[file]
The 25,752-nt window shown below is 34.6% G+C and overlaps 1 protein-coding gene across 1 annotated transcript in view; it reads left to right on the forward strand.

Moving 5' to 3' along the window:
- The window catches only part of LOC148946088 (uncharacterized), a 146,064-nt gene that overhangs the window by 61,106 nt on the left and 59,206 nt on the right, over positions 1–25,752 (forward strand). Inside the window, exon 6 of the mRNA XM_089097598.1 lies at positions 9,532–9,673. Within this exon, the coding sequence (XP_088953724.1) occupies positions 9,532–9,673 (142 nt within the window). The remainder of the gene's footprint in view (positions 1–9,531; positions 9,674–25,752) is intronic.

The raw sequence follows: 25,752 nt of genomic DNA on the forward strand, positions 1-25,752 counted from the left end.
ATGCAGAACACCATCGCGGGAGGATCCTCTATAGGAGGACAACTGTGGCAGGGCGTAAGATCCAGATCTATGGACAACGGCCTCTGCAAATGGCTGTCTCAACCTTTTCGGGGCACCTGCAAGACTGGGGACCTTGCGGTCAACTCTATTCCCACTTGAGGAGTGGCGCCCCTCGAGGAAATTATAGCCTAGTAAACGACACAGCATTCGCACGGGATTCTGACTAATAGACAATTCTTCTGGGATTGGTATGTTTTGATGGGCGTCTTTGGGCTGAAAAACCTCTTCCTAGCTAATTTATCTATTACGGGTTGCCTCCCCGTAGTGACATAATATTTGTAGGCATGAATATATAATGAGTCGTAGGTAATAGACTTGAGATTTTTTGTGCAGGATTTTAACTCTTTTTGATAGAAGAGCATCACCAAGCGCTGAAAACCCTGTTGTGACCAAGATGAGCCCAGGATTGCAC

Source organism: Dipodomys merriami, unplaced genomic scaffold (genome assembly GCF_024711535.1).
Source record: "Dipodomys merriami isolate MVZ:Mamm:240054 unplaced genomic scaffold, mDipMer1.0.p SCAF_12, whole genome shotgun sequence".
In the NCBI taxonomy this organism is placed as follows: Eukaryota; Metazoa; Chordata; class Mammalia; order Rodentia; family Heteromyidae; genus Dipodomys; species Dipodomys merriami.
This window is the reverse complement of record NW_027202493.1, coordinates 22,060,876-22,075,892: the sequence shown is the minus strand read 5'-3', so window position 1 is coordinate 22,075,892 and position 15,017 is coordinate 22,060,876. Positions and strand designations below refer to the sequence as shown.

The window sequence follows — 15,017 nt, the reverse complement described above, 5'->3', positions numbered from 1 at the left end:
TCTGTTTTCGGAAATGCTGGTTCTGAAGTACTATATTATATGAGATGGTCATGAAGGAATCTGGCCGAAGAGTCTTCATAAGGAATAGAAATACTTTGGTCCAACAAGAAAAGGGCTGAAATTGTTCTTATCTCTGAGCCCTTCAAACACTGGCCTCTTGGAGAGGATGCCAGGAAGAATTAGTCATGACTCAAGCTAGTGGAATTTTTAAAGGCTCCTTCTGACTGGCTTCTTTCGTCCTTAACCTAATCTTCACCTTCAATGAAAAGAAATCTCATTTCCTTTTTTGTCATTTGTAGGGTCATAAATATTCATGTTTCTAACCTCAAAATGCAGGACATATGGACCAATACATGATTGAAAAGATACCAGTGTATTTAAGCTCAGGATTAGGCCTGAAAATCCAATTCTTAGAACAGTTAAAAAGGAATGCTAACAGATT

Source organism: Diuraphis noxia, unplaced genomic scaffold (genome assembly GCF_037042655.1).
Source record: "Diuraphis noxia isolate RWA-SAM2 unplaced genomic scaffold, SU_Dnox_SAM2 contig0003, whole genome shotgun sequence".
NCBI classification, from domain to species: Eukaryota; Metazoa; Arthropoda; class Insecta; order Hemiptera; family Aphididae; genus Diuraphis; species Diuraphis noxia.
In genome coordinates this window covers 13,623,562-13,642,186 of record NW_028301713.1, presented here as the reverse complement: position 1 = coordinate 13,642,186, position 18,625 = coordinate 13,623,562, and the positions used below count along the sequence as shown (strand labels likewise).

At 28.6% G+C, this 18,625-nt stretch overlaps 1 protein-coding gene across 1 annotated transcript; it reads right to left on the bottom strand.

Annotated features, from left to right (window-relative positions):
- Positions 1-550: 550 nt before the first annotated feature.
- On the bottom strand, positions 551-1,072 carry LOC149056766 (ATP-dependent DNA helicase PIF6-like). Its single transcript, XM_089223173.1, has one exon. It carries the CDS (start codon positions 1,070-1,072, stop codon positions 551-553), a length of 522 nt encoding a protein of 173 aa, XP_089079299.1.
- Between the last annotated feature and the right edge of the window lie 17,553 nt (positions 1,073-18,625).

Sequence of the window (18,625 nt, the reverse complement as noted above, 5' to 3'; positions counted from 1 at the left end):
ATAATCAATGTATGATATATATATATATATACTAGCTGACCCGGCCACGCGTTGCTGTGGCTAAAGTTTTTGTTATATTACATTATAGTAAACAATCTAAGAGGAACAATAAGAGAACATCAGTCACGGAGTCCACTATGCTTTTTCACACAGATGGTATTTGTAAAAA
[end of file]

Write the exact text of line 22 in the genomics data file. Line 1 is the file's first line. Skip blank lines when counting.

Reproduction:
ATAATCAATGTATGATATATATATATATATACTAGCTGACCCGGCCACGCGTTGCTGTGGCTAAAGTTTTTGTTATATTACATTATAGTAAACAATCTAAGAGGAACAATAAGAGAACATCAGTCACGGAGTCCACTATGCTTTTTCACACAGATGGTATTTGTAAAAA